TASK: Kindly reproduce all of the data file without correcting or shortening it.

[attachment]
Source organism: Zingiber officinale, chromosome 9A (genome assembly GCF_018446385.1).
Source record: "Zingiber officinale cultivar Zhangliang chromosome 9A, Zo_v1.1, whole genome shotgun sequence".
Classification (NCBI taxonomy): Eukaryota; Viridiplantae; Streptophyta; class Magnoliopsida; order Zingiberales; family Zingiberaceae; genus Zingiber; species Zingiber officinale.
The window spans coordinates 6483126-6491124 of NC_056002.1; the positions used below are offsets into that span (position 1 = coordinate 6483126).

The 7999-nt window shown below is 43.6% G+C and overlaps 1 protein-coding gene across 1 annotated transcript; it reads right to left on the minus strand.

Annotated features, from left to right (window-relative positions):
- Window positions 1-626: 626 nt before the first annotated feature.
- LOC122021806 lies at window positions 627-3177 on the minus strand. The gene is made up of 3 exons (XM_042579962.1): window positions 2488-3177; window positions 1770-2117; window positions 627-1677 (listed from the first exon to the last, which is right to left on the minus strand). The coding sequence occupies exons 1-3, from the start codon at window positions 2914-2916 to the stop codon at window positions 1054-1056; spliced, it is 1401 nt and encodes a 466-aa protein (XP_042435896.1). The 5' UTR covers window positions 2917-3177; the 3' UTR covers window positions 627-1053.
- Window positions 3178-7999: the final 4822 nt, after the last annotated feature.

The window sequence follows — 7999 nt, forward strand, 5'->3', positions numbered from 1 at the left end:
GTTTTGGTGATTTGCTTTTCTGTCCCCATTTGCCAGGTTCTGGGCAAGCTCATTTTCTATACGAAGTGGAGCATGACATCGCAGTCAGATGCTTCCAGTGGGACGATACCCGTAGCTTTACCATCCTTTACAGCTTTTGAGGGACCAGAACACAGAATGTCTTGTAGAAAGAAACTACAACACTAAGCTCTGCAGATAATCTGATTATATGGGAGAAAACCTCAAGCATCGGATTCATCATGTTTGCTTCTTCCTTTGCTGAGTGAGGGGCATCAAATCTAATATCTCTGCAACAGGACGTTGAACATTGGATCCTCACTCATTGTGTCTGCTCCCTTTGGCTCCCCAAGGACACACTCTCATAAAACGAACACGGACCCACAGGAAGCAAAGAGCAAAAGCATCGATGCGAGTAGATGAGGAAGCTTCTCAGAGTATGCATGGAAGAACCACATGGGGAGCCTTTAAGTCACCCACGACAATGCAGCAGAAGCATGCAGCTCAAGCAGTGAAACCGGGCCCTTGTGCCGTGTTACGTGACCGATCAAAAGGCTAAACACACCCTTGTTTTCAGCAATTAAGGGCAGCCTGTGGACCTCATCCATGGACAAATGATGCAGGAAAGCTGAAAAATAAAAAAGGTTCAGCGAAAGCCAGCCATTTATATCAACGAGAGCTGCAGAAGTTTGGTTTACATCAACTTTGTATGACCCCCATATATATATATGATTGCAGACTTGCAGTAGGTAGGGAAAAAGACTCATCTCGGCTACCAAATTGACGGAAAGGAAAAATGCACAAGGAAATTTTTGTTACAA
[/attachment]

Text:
Source organism: Zingiber officinale, chromosome 9A (genome assembly GCF_018446385.1).
Source record: "Zingiber officinale cultivar Zhangliang chromosome 9A, Zo_v1.1, whole genome shotgun sequence".
Classification (NCBI taxonomy): Eukaryota; Viridiplantae; Streptophyta; class Magnoliopsida; order Zingiberales; family Zingiberaceae; genus Zingiber; species Zingiber officinale.
The window spans coordinates 6483126-6491124 of NC_056002.1; the positions used below are offsets into that span (position 1 = coordinate 6483126).

The 7999-nt window shown below is 43.6% G+C and overlaps 1 protein-coding gene across 1 annotated transcript; it reads right to left on the minus strand.

Annotated features, from left to right (window-relative positions):
- Window positions 1-626: 626 nt before the first annotated feature.
- LOC122021806 lies at window positions 627-3177 on the minus strand. The gene is made up of 3 exons (XM_042579962.1): window positions 2488-3177; window positions 1770-2117; window positions 627-1677 (listed from the first exon to the last, which is right to left on the minus strand). The coding sequence occupies exons 1-3, from the start codon at window positions 2914-2916 to the stop codon at window positions 1054-1056; spliced, it is 1401 nt and encodes a 466-aa protein (XP_042435896.1). The 5' UTR covers window positions 2917-3177; the 3' UTR covers window positions 627-1053.
- Window positions 3178-7999: the final 4822 nt, after the last annotated feature.

The window sequence follows — 7999 nt, forward strand, 5'->3', positions numbered from 1 at the left end:
GTTTTGGTGATTTGCTTTTCTGTCCCCATTTGCCAGGTTCTGGGCAAGCTCATTTTCTATACGAAGTGGAGCATGACATCGCAGTCAGATGCTTCCAGTGGGACGATACCCGTAGCTTTACCATCCTTTACAGCTTTTGAGGGACCAGAACACAGAATGTCTTGTAGAAAGAAACTACAACACTAAGCTCTGCAGATAATCTGATTATATGGGAGAAAACCTCAAGCATCGGATTCATCATGTTTGCTTCTTCCTTTGCTGAGTGAGGGGCATCAAATCTAATATCTCTGCAACAGGACGTTGAACATTGGATCCTCACTCATTGTGTCTGCTCCCTTTGGCTCCCCAAGGACACACTCTCATAAAACGAACACGGACCCACAGGAAGCAAAGAGCAAAAGCATCGATGCGAGTAGATGAGGAAGCTTCTCAGAGTATGCATGGAAGAACCACATGGGGAGCCTTTAAGTCACCCACGACAATGCAGCAGAAGCATGCAGCTCAAGCAGTGAAACCGGGCCCTTGTGCCGTGTTACGTGACCGATCAAAAGGCTAAACACACCCTTGTTTTCAGCAATTAAGGGCAGCCTGTGGACCTCATCCATGGACAAATGATGCAGGAAAGCTGAAAAATAAAAAAGGTTCAGCGAAAGCCAGCCATTTATATCAACGAGAGCTGCAGAAGTTTGGTTTACATCAACTTTGTATGACCCCCATATATATATATGATTGCAGACTTGCAGTAGGTAGGGAAAAAGACTCATCTCGGCTACCAAATTGACGGAAAGGAAAAATGCACAAGGAAATTTTTGTTACAA